The Art of a Good Sketchbook

So, after a very long summer since I finished up my first year at University, the second year is finally looming. ‘Back to School’ signs are popping up everywhere, and I get that sinking feeling once more as I realise in a months time life is going to get stressful again for 7-or-so months. Don’t get me wrong, I love to learn; Going back into education has been the best decision I’ve ever made, and I am so glad I didn’t listen to all the naysayers when I decided to apply two years ago. However, yeah.. Juggling studies, part time work, a long distance relationship and a social life is quite the challenge, but I’ve never liked to make things too easy for myself. Where’s the fun in an easy life?

Sketchbookz r 4 cool kidz. Random doodle.
Sketchbookz r 4 cool kidz. Random doodle.

Back to business. One of the many things my course has taught me so far is the art of having a good sketchbook. Back in college all those years ago, up until the last year or so, I absolutely detested using a sketchbook; I couldn’t think of anything worse. I’d much rather try and draw something from start to finish in one go. If it looked alright, great. If it looked terrible, I’d get annoyed and brood over how terrible an artist I thought I was. Then feel so down I’d eat a whole sharing bag of Doritos (Cool Original, of course) with mild salsa dip, proceed to feel rather ill and then regret every cool, salsa-y moment of my comfort eating whilst laying in the fetal position. Productive, right? When it came to starting my course at university, they expected all this sketchbook work to support my ideas and show progression. Ughhhhhh, honestly, such a pain. It felt like I was taking 2 weeks to do something I could come up with in 2 days, but all this sketchbook work actually proved valuable. I paid £9’000 for my first year to learn how to use a sketchbook – bargain! But in all seriousness, it has become a staple tool of mine. One huge deciding factor has been on using proper paper sketchbooks. We’re talking Seawhite of Brighton’s extra-strength when wet kind of proper sketchbook. I’ve found even Moleskine’s sketchbooks and the ones you can pick up in the art section of WHSmith’s lack quality. Nowadays, like with my Lost and Found comic, I’ll draw all the artwork in my sketchbook and scan it in from there, I don’t even use ‘final paper’ anymore. But yes, I have learnt that forcing myself to work in a sketchbook first, although may take extra time, actually makes the final pieces look surprisingly better. Still, for some work I’ll just go in all-guns-blazing and completely a piece start to finish with no planning (Boba Fett, for example), and my recent comic-endeavours have been extremely quick turn-around for deadlines so sketchbook work has been limited. But as I approach my last 5 weeks of ‘freedom’ before uni starts up again, I have been utilising my sketchbook for my last three projects of the summer. I’m not quite sure why I keep piling on work for myself, I guess it makes sense to keep a consistent flow so that uni’s 5-projects-at-once doesn’t cause me to have a breakdown.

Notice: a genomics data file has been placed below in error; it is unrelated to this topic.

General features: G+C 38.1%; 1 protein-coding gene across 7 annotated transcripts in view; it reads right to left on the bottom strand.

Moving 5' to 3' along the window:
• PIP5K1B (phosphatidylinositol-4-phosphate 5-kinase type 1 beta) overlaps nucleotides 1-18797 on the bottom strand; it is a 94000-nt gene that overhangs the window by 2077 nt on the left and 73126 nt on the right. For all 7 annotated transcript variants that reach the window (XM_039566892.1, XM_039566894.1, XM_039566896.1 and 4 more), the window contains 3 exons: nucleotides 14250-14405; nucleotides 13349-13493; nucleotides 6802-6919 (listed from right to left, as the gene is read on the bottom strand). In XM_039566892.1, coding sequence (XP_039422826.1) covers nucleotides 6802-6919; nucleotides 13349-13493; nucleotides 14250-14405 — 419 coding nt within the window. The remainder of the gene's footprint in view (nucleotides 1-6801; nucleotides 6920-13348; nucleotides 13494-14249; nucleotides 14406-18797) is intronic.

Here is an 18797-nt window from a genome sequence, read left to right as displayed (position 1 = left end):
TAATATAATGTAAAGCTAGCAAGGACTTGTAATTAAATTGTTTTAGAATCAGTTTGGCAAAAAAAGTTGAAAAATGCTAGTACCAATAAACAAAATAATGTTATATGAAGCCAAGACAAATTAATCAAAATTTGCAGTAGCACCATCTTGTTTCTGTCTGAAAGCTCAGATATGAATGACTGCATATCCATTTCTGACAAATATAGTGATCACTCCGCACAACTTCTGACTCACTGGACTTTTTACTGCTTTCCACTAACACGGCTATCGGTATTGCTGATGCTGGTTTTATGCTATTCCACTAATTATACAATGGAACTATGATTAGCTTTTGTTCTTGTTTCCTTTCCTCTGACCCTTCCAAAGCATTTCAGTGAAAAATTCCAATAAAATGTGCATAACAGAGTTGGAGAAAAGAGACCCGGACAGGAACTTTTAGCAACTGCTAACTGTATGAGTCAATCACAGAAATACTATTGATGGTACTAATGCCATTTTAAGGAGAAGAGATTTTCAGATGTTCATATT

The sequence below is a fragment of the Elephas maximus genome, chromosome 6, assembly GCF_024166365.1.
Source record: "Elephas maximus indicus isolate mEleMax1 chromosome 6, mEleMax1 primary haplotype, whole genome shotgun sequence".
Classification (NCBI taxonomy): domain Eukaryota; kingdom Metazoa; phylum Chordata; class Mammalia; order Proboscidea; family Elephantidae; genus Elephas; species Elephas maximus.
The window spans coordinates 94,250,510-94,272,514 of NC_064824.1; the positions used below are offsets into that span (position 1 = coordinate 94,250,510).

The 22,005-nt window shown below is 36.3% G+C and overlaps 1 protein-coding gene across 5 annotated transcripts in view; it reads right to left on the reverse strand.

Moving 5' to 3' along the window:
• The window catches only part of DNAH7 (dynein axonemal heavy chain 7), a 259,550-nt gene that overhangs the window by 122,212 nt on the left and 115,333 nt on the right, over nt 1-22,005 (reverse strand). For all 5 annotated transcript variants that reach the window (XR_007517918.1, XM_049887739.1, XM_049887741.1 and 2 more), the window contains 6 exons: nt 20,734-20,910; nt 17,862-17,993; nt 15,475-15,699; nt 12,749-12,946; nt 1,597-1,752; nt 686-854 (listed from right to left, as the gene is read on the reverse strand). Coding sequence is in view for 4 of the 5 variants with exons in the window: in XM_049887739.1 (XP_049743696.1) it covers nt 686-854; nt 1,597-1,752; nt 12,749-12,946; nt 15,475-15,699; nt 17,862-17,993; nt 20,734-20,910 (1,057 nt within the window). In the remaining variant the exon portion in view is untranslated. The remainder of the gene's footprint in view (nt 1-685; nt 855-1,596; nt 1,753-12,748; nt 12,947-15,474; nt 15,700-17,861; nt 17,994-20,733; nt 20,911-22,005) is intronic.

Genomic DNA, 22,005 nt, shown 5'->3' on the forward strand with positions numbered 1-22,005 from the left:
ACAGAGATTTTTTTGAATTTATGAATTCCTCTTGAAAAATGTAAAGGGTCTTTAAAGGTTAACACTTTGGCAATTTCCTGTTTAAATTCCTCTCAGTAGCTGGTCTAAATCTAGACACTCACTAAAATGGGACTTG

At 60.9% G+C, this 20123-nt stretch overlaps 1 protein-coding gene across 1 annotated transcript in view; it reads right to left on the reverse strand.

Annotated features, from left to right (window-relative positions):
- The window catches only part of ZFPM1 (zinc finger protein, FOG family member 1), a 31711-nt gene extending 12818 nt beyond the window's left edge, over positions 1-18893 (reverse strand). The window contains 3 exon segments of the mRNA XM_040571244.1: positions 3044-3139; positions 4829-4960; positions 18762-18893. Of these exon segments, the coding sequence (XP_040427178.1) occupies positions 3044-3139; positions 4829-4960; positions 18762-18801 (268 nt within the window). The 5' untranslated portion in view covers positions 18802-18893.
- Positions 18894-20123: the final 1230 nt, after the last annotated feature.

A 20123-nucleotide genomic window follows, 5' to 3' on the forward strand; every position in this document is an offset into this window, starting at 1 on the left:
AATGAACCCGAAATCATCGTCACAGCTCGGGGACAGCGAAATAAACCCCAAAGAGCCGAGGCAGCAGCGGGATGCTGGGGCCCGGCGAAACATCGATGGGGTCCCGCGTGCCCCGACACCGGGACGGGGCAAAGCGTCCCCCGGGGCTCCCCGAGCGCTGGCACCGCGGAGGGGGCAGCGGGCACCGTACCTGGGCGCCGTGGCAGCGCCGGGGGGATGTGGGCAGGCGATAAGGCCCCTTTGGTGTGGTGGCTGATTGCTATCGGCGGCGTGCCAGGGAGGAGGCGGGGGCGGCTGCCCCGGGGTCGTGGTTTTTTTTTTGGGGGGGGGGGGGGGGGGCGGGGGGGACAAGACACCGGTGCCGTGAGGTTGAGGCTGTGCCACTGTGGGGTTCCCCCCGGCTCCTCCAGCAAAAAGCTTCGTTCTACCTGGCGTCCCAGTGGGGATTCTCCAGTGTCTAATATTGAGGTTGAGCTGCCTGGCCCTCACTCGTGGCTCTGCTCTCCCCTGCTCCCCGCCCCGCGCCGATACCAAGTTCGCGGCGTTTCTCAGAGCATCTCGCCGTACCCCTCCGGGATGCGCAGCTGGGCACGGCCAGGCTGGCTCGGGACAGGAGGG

Currently I’ve been using my sketchbook to work on ideas and scripting for a children’s book commission I’ve been asked to do. I love children’s books, I have no shame in admitting that. Oliver Jeffers is probably one of my favourites, along with Jon Klassen coming in close second. Even better, this book I’ve been asked to do is a Christmas book! So I get to be completely over the top and make it as magical and Christmassy as my imaginations will allow. My preliminary character development and sketchbook work is pretty much complete, so now it’s time to get it drawn up, yay! Here are some snippets of my sketchbook and the characters so far, to keep you all interested;

So, there you have it. The elusive sketchbook. Not a huge amount to update this week as I’ve been super busy with other boring adult things, but hopefully I’ll have more for you all next week. (Yes, if you notice the French translations, I’ve also been using my sketchbook to aid my learning Français. J’ai améliore (I hope)!) For now, I hope you all have a lovely weekend whatever you may be doing. Over and out!

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